As you can see, the fan features an oval shaped outlet, while our intercoolers are square. When placed on the cooler during testing, a ton of airfow misses the actual core and would skew our results. The previous generation TMIC was more rectangular, which catered a bit more to our fan outlet. To produce maximum airflow in a directed manner, this shroud would need to be completely sealed, similar to the hood scoop ducting on your WRX.

To start the project, Dan welded a frame for the outlet.

Mishimoto TMIC fan shroud fabrication
Mishimoto TMIC fan shroud fabrication
Mishimoto TMIC fan shroud fabrication
Mishimoto TMIC fan shroud fabrication
Mishimoto TMIC fan shroud fabrication
Mishimoto TMIC fan shroud fabrication

Once complete, shrouding was attached to convert from the oval outlet to the square shape of the intercooler core.

Mishimoto TMIC fan shroud fabrication
Mishimoto TMIC fan shroud fabrication
Mishimoto TMIC fan shroud fabrication
Mishimoto TMIC fan shroud fabrication

After everything was assembled, the gaps were sealed and weather-stripping was applied to the contact points to avoid damage and to provide a press-on seal for the shroud. We then strapped the fan and shroud assembly to the car.

Mishimoto TMIC fan shroud fabrication
Mishimoto TMIC fan shroud fabrication
Mishimoto TMIC fan shroud fabrication
Mishimoto TMIC fan shroud fabrication

We also needed to consider the difference in core size between the Mishimoto and stock intercoolers. The Mishimoto intercooler is 1.5 inches higher, so we have a removable adapter to reduce the size appropriately. This ensures that both cores are receiving equal amounts of airflow from the fan.

Now that we were all set for testing, it was time to bring in a vehicle. Our project manager, Jason, is very involved with the Subaru community and talked his friend into bringing his 2012 WRX in for a few days. This vehicle was lightly modified, essentially a stage-one WRX. This would be adequate for testing and provide a nice idea of what a majority of our customers should expect when bolting on this cooler.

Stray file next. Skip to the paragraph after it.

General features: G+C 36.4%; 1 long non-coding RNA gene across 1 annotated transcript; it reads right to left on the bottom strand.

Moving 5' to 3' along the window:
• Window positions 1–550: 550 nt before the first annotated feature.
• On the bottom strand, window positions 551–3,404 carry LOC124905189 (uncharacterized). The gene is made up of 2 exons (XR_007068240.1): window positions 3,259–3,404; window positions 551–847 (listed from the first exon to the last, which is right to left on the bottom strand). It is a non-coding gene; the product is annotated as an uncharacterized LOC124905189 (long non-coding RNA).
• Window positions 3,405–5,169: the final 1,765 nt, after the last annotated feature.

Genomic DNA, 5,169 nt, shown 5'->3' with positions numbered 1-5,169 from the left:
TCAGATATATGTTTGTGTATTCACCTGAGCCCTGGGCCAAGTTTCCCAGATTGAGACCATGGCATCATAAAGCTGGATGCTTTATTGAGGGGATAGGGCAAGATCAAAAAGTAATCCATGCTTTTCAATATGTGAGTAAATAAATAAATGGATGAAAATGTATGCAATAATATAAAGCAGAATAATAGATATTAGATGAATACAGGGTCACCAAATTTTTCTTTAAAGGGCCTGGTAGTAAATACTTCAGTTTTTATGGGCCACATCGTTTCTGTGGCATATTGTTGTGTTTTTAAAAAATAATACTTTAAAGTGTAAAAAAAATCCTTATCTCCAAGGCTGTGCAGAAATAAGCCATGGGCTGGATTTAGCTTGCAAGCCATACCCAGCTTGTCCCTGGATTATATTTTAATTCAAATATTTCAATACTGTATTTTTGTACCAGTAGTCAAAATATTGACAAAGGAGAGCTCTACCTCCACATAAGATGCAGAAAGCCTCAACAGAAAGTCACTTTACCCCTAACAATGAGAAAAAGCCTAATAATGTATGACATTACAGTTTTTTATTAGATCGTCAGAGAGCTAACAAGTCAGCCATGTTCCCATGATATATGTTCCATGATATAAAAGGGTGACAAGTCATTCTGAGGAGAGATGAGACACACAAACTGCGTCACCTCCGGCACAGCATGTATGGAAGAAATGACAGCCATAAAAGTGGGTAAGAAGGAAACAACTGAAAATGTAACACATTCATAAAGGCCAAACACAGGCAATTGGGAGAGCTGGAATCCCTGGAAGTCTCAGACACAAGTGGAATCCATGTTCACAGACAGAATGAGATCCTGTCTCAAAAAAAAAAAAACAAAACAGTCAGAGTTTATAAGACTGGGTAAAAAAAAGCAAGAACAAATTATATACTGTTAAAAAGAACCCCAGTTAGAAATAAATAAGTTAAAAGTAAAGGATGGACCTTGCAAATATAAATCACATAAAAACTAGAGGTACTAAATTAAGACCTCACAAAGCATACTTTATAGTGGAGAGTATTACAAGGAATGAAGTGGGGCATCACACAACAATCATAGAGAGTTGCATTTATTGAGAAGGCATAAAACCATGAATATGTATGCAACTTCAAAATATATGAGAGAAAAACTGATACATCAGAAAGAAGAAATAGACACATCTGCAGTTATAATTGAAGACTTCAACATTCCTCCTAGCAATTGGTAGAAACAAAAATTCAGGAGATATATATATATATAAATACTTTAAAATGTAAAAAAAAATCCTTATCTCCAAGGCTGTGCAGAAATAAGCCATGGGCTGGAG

Check out the car!

Test vehicle
Test vehicle
Test vehicle stock engine bay
Test vehicle stock engine bay

Our first goal was to capture baseline data for the stock intercooler. After bolting up our tapped stock cooler, we put the car up on the dyno to prepare it for some pulls.

WRX test vehicle and the Dynojet dynamometer
WRX test vehicle and the Dynojet dynamometer
WRX test vehicle on the Dynojet
WRX test vehicle on the Dynojet
WRX test vehicle on the Dynojet
WRX test vehicle on the Dynojet

And the pulls began, filling our garage and offices with the wonderful tone of an EJ!

WRX test vehicle on the Dynojet
WRX test vehicle on the Dynojet

As mentioned before, we designed two cores with varying densities for testing. Once we had our baseline data, we installed the first of our Mishimoto prototypes and hooked it up to our sensors. We made pulls until we had a nice average for our data collection purposes. For consistent and accurate comparisons, we ensured that the test vehicle was properly warm by timing the breaks between pulls. We then repeated the testing on the second prototype.

Mishimoto intercooler installed with sensors
Mishimoto intercooler installed with sensors
Mishimoto intercooler installed with sensors
Mishimoto intercooler installed with sensors
Mishimoto intercooler installed with sensors
Mishimoto intercooler installed with sensors

We spent the day making pulls and collecting data. Once completed, we compiled our findings and determined which core we would use to move forward. Check out a neat video of the dyno testing!

Check back next time for the results of our testing!